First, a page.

Crews work to open area trails
Snowmobile and ski trails in the Northland received a heavy dose of snow last week, but outdoor enthusiasts may have to wait another week for their favorite trails to open.
“The good news is we got all this snow,” said Tom Brown, with the Superior Storm Riders snowmobile club. “The bad news is all the damage that comes with it.”
As of Wednesday, trail access in Douglas County was spotty.
Mark Schroeder, Douglas County Forestry resource and recreation supervisor, said most snowmobile trails were in the process of being cleared and groomed.
Douglas County contracts out maintenance of its snowmobile trails to local snowmobile clubs. Those clubs manage about 300 miles of trail.
“We have a good bunch of clubs here and they’re hard-working folks, but it’s a big project,” Schroeder said. “There’s a very limited number of people who belong to those clubs who are trying to get these trails done.”
In the northeast quadrant of Douglas County, Schroeder said about half of the trails are ready, and crews will be working on the other half this weekend.
John Deterling, with the Brule River Riders club, said work is progressing nicely in the northeast quadrant.
The Tri County Corridor (Trail 2) is open and groomed from Brule to Loonsfoot Landing in Superior. The Wild Rivers Trail (Trail 35) is open and groomed from the trailhead parking lot at the junction of County Road C and A to Trail 4 east. Trail 4 west from the Wild River Trail to the warming shack at the junction of Trails 4, 41 and 9 is open but not groomed due to swamps not being frozen.
Trail 27 and Trail 27A have been groomed from Brule to the Lake St. Croix landing, but travel across Lake St. Croix is not recommended at this time.
The southeast quadrant also has about half of its trails prepped for the season. A work detail was scheduled to continue work this weekend, and Schroeder said groomers could be on the trails by next week.
Workers in the northwest and southwest quadrants are coping with tougher conditions.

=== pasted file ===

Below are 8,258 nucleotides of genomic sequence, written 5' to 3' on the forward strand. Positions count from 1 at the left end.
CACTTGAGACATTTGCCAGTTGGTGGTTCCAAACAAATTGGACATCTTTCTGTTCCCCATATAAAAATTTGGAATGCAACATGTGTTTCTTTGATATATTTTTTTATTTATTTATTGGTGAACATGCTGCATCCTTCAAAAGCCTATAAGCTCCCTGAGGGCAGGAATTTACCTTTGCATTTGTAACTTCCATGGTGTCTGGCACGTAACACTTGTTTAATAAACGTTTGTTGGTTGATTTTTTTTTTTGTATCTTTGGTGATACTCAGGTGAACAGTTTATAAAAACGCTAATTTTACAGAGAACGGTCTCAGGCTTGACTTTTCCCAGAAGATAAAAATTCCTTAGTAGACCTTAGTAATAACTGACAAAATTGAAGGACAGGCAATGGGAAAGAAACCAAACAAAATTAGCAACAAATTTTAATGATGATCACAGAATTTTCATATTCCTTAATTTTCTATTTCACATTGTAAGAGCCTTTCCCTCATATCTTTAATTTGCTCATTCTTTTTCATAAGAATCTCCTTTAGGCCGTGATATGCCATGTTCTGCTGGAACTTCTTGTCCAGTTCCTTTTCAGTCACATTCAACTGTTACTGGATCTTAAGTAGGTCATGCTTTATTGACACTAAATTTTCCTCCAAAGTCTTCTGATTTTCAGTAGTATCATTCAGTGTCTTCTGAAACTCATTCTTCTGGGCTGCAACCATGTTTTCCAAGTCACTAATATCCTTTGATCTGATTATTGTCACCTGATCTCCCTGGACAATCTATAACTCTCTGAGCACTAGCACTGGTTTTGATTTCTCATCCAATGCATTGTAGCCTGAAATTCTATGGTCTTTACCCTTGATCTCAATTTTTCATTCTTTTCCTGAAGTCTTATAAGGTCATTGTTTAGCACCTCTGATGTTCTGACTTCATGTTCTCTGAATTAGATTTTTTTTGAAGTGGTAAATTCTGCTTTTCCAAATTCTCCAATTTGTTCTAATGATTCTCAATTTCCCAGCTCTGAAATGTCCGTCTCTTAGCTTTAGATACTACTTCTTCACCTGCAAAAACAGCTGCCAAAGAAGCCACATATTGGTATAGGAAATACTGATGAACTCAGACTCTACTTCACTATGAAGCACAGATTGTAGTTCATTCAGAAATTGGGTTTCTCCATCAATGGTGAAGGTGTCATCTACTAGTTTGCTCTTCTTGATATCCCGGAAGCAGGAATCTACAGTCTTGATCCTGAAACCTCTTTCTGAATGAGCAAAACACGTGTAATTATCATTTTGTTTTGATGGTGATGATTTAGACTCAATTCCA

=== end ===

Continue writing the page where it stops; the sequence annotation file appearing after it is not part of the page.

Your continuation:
About a third of the trails in the northwest are open, but they remain in early season condition. Trails in the southwest region remain closed due to unfrozen wetlands.
“This year’s going to be real difficult,” Schroeder said. “We actually have too much snow to start with.”
The heavy snow has insulated wetland areas in the northwest and southwest and prevented them from freezing. Until the wetlands are packed and frozen, Schroeder said, crews cannot take groomers out onto the trails.
Workers are also scrambling to clear brush and other hazards from the trails.
In South Superior, Brown said small trees bowed over the trails are causing problems.
“It’s kind of like going through the tunnel of lights over there at Bentleyville, but it’s all trees,” Brown said. “You can’t even hardly walk through them, much less drive through them.”
The Superior Storm Riders have been working to get the trails open, but members are scarce.
“We need new members to get these trails cleared out so we can open them up,” Brown said.
The Superior Storm Riders snowmobile club will meet at 7 p.m. Wednesday at Borders Sports Bar and Grill (3028 E Hwy. 105). Those interested in joining the club or volunteering are encouraged to attend.
The latest conditions for Douglas County trails may be found online (www.douglascountywi.org/forestry) or by calling the Douglas County Trail Hotline at 715-378-4528.
The Afterhours Trail in the Brule River State Forest is already in prime condition for the cross country ski season.
The whole trail system has been groomed, and tracks have been laid for classic skiers. The trails are listed as being in very good condition with an 8-inch base.
A trail pass is required to ski the Afterhours Trail. The state trail admission fee is $20 for the season of $4 for a daily pass.
The Douglas County ski trails near Solon Springs were scheduled to be packed on Tuesday and groomed later this week.
Progress is also being made on the cross country ski trails in the Superior Municipal Forest.
Mary Morgan, Superior parks and recreation administrator, said the city has made headway since last week’s storm, but the trail system is not entirely cleared.
As of Wednesday, the Inner and Outer Red Trail and parts of the Green Trail had been cleared of brush. Those trails were also groomed, but no track has been set for classic skiers.
“We’re doing the best we can with the resources we have,” Morgan said. “We had some trouble initially, but we’re taking it trail by trail.”
Because of two retirements this fall, Superior has only one staff member currently working in the city forest.
City staffers are also working to open 15 outdoor ice rinks by Dec. 20. Morgan said for the first time in several years the rinks should open on schedule, thanks to the recent cold snap.
Once the work on the rinks is complete, the city may shift more staff members to the ski trails.
The city has also received a helping hand from local residents.
“I think we have had some people out volunteering; in fact, I’m sure of it,” Morgan said.
Those interesting in volunteering their time to clear the trails should contact Morgan at 715-395-7279. She said the city welcomes the help, especially with clearing brush, but volunteers cannot use chainsaws due to liability issues.
A yearly or daily ski pass is required to ski in the Superior Municipal Forest. For more information and for current trail conditions, call 715-395-7299.